Review: Cal Shakes’ ‘Winter’s Tale’ brings revelry in grim times

As "The Winter's Tale" shifts from tragedy to comedy, California Shakespeare Theater artistic director Eric Ting's production brings in a colorful circus wagon to signal the shift in tone. (Photo courtesy Jay Yamada)

The California Shakespeare Theater’s new production of “The Winter’s Tale’’ is a resounding success. Sitting under the stars with other Shakespeare fans in a beautiful rural setting is a thrill, and if that weren’t enough, the gods brought forth a bright pink cloud that projected raindrops big as the codpieces in the play’s second act to celebrate the show. We have traveled a long way to get here.

The first thing to know about the play is that it requires a substantial suspension of disbelief. About one minute into the first act, King Leontes of Sicily gets it into his head that his very pregnant wife is having an affair with his best friend. Leontes unravels entirely, casts her into prison, where a baby daughter named Perdita is born, and orders the assassination of his friend, the King of Bohemia.

Jealousy works its way through the play until Apollo’s curse brings on the king’s remorse, and the second act. Here, the story of Perdita unfolds. Living among shepherds, she has become a beauty wooed by Florizel, the son of the Bohemian king.

Craig Marker’s King Leontes is overcome with irrational jealousy in the first act of California Shakespeare Theater’s “The Winter’s Tale.” (Photo courtesy Kevin Berne)

The Cal Shakes cast handles this so-called “problem play’’ with the company’s usual powerful acting and artistic director Eric Ting’s inventive staging. In contrast to the black and white costuming and austere set design of the tragic first act, Ting’s play within a play, created for the comedic second act, is a riot of color, pranks and music, including the B-52s’ 1989 hit “Love Shack’’ and tunes from every other decade to turn up the revelry. Tanya Orellana’s set and Ulises Alcala’s costumes produce a traveling circus.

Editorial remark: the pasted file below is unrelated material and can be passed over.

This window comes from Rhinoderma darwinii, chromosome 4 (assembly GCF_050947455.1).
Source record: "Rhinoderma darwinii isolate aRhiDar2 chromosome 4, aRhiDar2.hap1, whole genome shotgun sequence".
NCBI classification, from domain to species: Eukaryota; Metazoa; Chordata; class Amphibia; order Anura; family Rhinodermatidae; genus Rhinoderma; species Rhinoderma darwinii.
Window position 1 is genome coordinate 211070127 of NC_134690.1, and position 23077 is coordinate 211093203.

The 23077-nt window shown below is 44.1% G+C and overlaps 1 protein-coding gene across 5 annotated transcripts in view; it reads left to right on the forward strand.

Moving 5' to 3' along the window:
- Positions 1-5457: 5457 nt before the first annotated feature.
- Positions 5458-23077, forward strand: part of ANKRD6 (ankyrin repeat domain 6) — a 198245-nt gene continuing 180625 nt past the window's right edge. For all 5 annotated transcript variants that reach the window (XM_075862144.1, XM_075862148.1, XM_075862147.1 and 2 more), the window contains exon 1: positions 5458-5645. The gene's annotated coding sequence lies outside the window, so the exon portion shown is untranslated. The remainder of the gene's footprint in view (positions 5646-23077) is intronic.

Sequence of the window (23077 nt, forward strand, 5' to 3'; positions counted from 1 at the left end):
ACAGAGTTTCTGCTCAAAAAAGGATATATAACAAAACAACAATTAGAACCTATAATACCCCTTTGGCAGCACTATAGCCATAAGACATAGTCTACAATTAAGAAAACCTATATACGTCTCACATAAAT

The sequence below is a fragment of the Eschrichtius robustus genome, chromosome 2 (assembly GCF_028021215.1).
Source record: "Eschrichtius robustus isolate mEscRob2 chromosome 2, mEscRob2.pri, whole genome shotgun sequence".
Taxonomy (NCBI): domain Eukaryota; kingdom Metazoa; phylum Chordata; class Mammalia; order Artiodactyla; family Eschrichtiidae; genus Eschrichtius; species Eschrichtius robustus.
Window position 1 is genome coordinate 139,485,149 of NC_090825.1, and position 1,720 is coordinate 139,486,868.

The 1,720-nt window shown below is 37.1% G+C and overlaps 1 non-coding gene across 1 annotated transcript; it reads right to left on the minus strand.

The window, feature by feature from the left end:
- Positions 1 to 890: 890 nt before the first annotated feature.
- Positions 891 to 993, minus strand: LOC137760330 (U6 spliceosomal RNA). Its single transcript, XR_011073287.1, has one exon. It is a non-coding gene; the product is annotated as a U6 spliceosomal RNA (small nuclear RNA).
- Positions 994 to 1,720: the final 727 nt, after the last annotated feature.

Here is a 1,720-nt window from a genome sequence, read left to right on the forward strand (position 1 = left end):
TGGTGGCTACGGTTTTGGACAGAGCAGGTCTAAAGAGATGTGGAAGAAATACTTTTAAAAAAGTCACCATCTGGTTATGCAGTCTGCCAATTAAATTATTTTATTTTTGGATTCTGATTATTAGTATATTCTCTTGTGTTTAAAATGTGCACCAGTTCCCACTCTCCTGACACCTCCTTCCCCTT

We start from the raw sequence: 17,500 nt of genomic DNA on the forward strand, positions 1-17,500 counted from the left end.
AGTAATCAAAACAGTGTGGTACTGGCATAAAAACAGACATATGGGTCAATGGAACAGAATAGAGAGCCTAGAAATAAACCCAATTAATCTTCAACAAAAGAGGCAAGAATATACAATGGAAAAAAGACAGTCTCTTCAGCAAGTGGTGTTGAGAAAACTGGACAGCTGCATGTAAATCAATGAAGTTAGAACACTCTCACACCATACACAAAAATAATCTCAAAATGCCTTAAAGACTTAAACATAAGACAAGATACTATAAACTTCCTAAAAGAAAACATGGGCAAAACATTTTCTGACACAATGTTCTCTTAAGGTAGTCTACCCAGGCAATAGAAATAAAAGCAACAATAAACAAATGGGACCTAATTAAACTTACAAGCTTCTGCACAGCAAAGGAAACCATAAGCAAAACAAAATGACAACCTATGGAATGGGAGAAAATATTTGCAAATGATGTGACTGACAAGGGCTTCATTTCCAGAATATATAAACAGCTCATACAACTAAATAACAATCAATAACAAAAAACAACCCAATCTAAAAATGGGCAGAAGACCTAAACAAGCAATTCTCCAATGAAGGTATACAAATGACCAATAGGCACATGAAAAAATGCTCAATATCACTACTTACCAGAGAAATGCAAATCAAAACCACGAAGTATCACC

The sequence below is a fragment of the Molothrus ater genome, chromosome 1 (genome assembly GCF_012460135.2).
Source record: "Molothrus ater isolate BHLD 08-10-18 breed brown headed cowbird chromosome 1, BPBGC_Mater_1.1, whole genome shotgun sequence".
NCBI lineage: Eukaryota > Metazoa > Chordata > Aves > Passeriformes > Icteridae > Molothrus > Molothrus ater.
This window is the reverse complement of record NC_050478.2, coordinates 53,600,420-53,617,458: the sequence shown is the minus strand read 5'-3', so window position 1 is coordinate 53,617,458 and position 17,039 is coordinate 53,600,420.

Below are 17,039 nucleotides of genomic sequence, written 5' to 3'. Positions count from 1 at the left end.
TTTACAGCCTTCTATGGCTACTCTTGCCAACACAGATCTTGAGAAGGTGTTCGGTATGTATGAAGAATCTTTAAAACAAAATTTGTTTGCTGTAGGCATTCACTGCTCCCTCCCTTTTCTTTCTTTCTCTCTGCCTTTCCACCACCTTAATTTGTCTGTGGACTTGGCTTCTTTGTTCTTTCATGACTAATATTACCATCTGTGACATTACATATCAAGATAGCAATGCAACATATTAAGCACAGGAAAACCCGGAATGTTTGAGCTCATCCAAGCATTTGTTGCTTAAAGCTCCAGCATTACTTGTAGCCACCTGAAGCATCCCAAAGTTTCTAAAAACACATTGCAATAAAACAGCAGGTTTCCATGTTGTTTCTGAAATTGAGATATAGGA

Craig Marker plays an out-of-his-senses Leontes, countered with a thunderous performance from Safiya Fredericks as a queen who won’t take a false accusation lightly. Dane Troy is the handsome Bohemian king (later a madcap Florizel), and Cathleen Riddley wins top honors as a strong-voiced member of the court who reveals the infamy. Watch with wonder as the nine actors take on multiple roles.

This fanciful adaptation by Ting and Philippa Kelly, which reduces the play from five acts to two, works well, and if Perdita (Sharon Shao) and Florizel are occasionally subsumed by the onstage dazzle led by Phil Wong’s Autolycus, they get together as they must, and the two kingdoms — sober Sicily and boisterous Bohemia — come together and reconcile.

Sharon Shao, Cathleen Riddley and Dane Troy bring vibrancy to the second act of California Shakespeare Theater’s “The Winter’s Tale.” (Photo courtesy Kevin Berne)

“A sad tale may be best for winter,’’ says one of the children in “The Winter’s Tale.’’ We know isolation and sadness by heart, as did Shakespeare, who it is said wrote “King Lear’’ during a pandemic in his time. “The Winter’s Tale,’’ the first Cal Shakes live show in almost two years, is appropriate for our time.

California Shakespeare Theater’s “The Winter’s Tale” runs Wednesday-Sundays through Oct. 3 at the Bruns Amphitheater, 100 California Shakespeare Theater Way, Orinda. Tickets — $35-$65 for seats, $20 for standing — are available at

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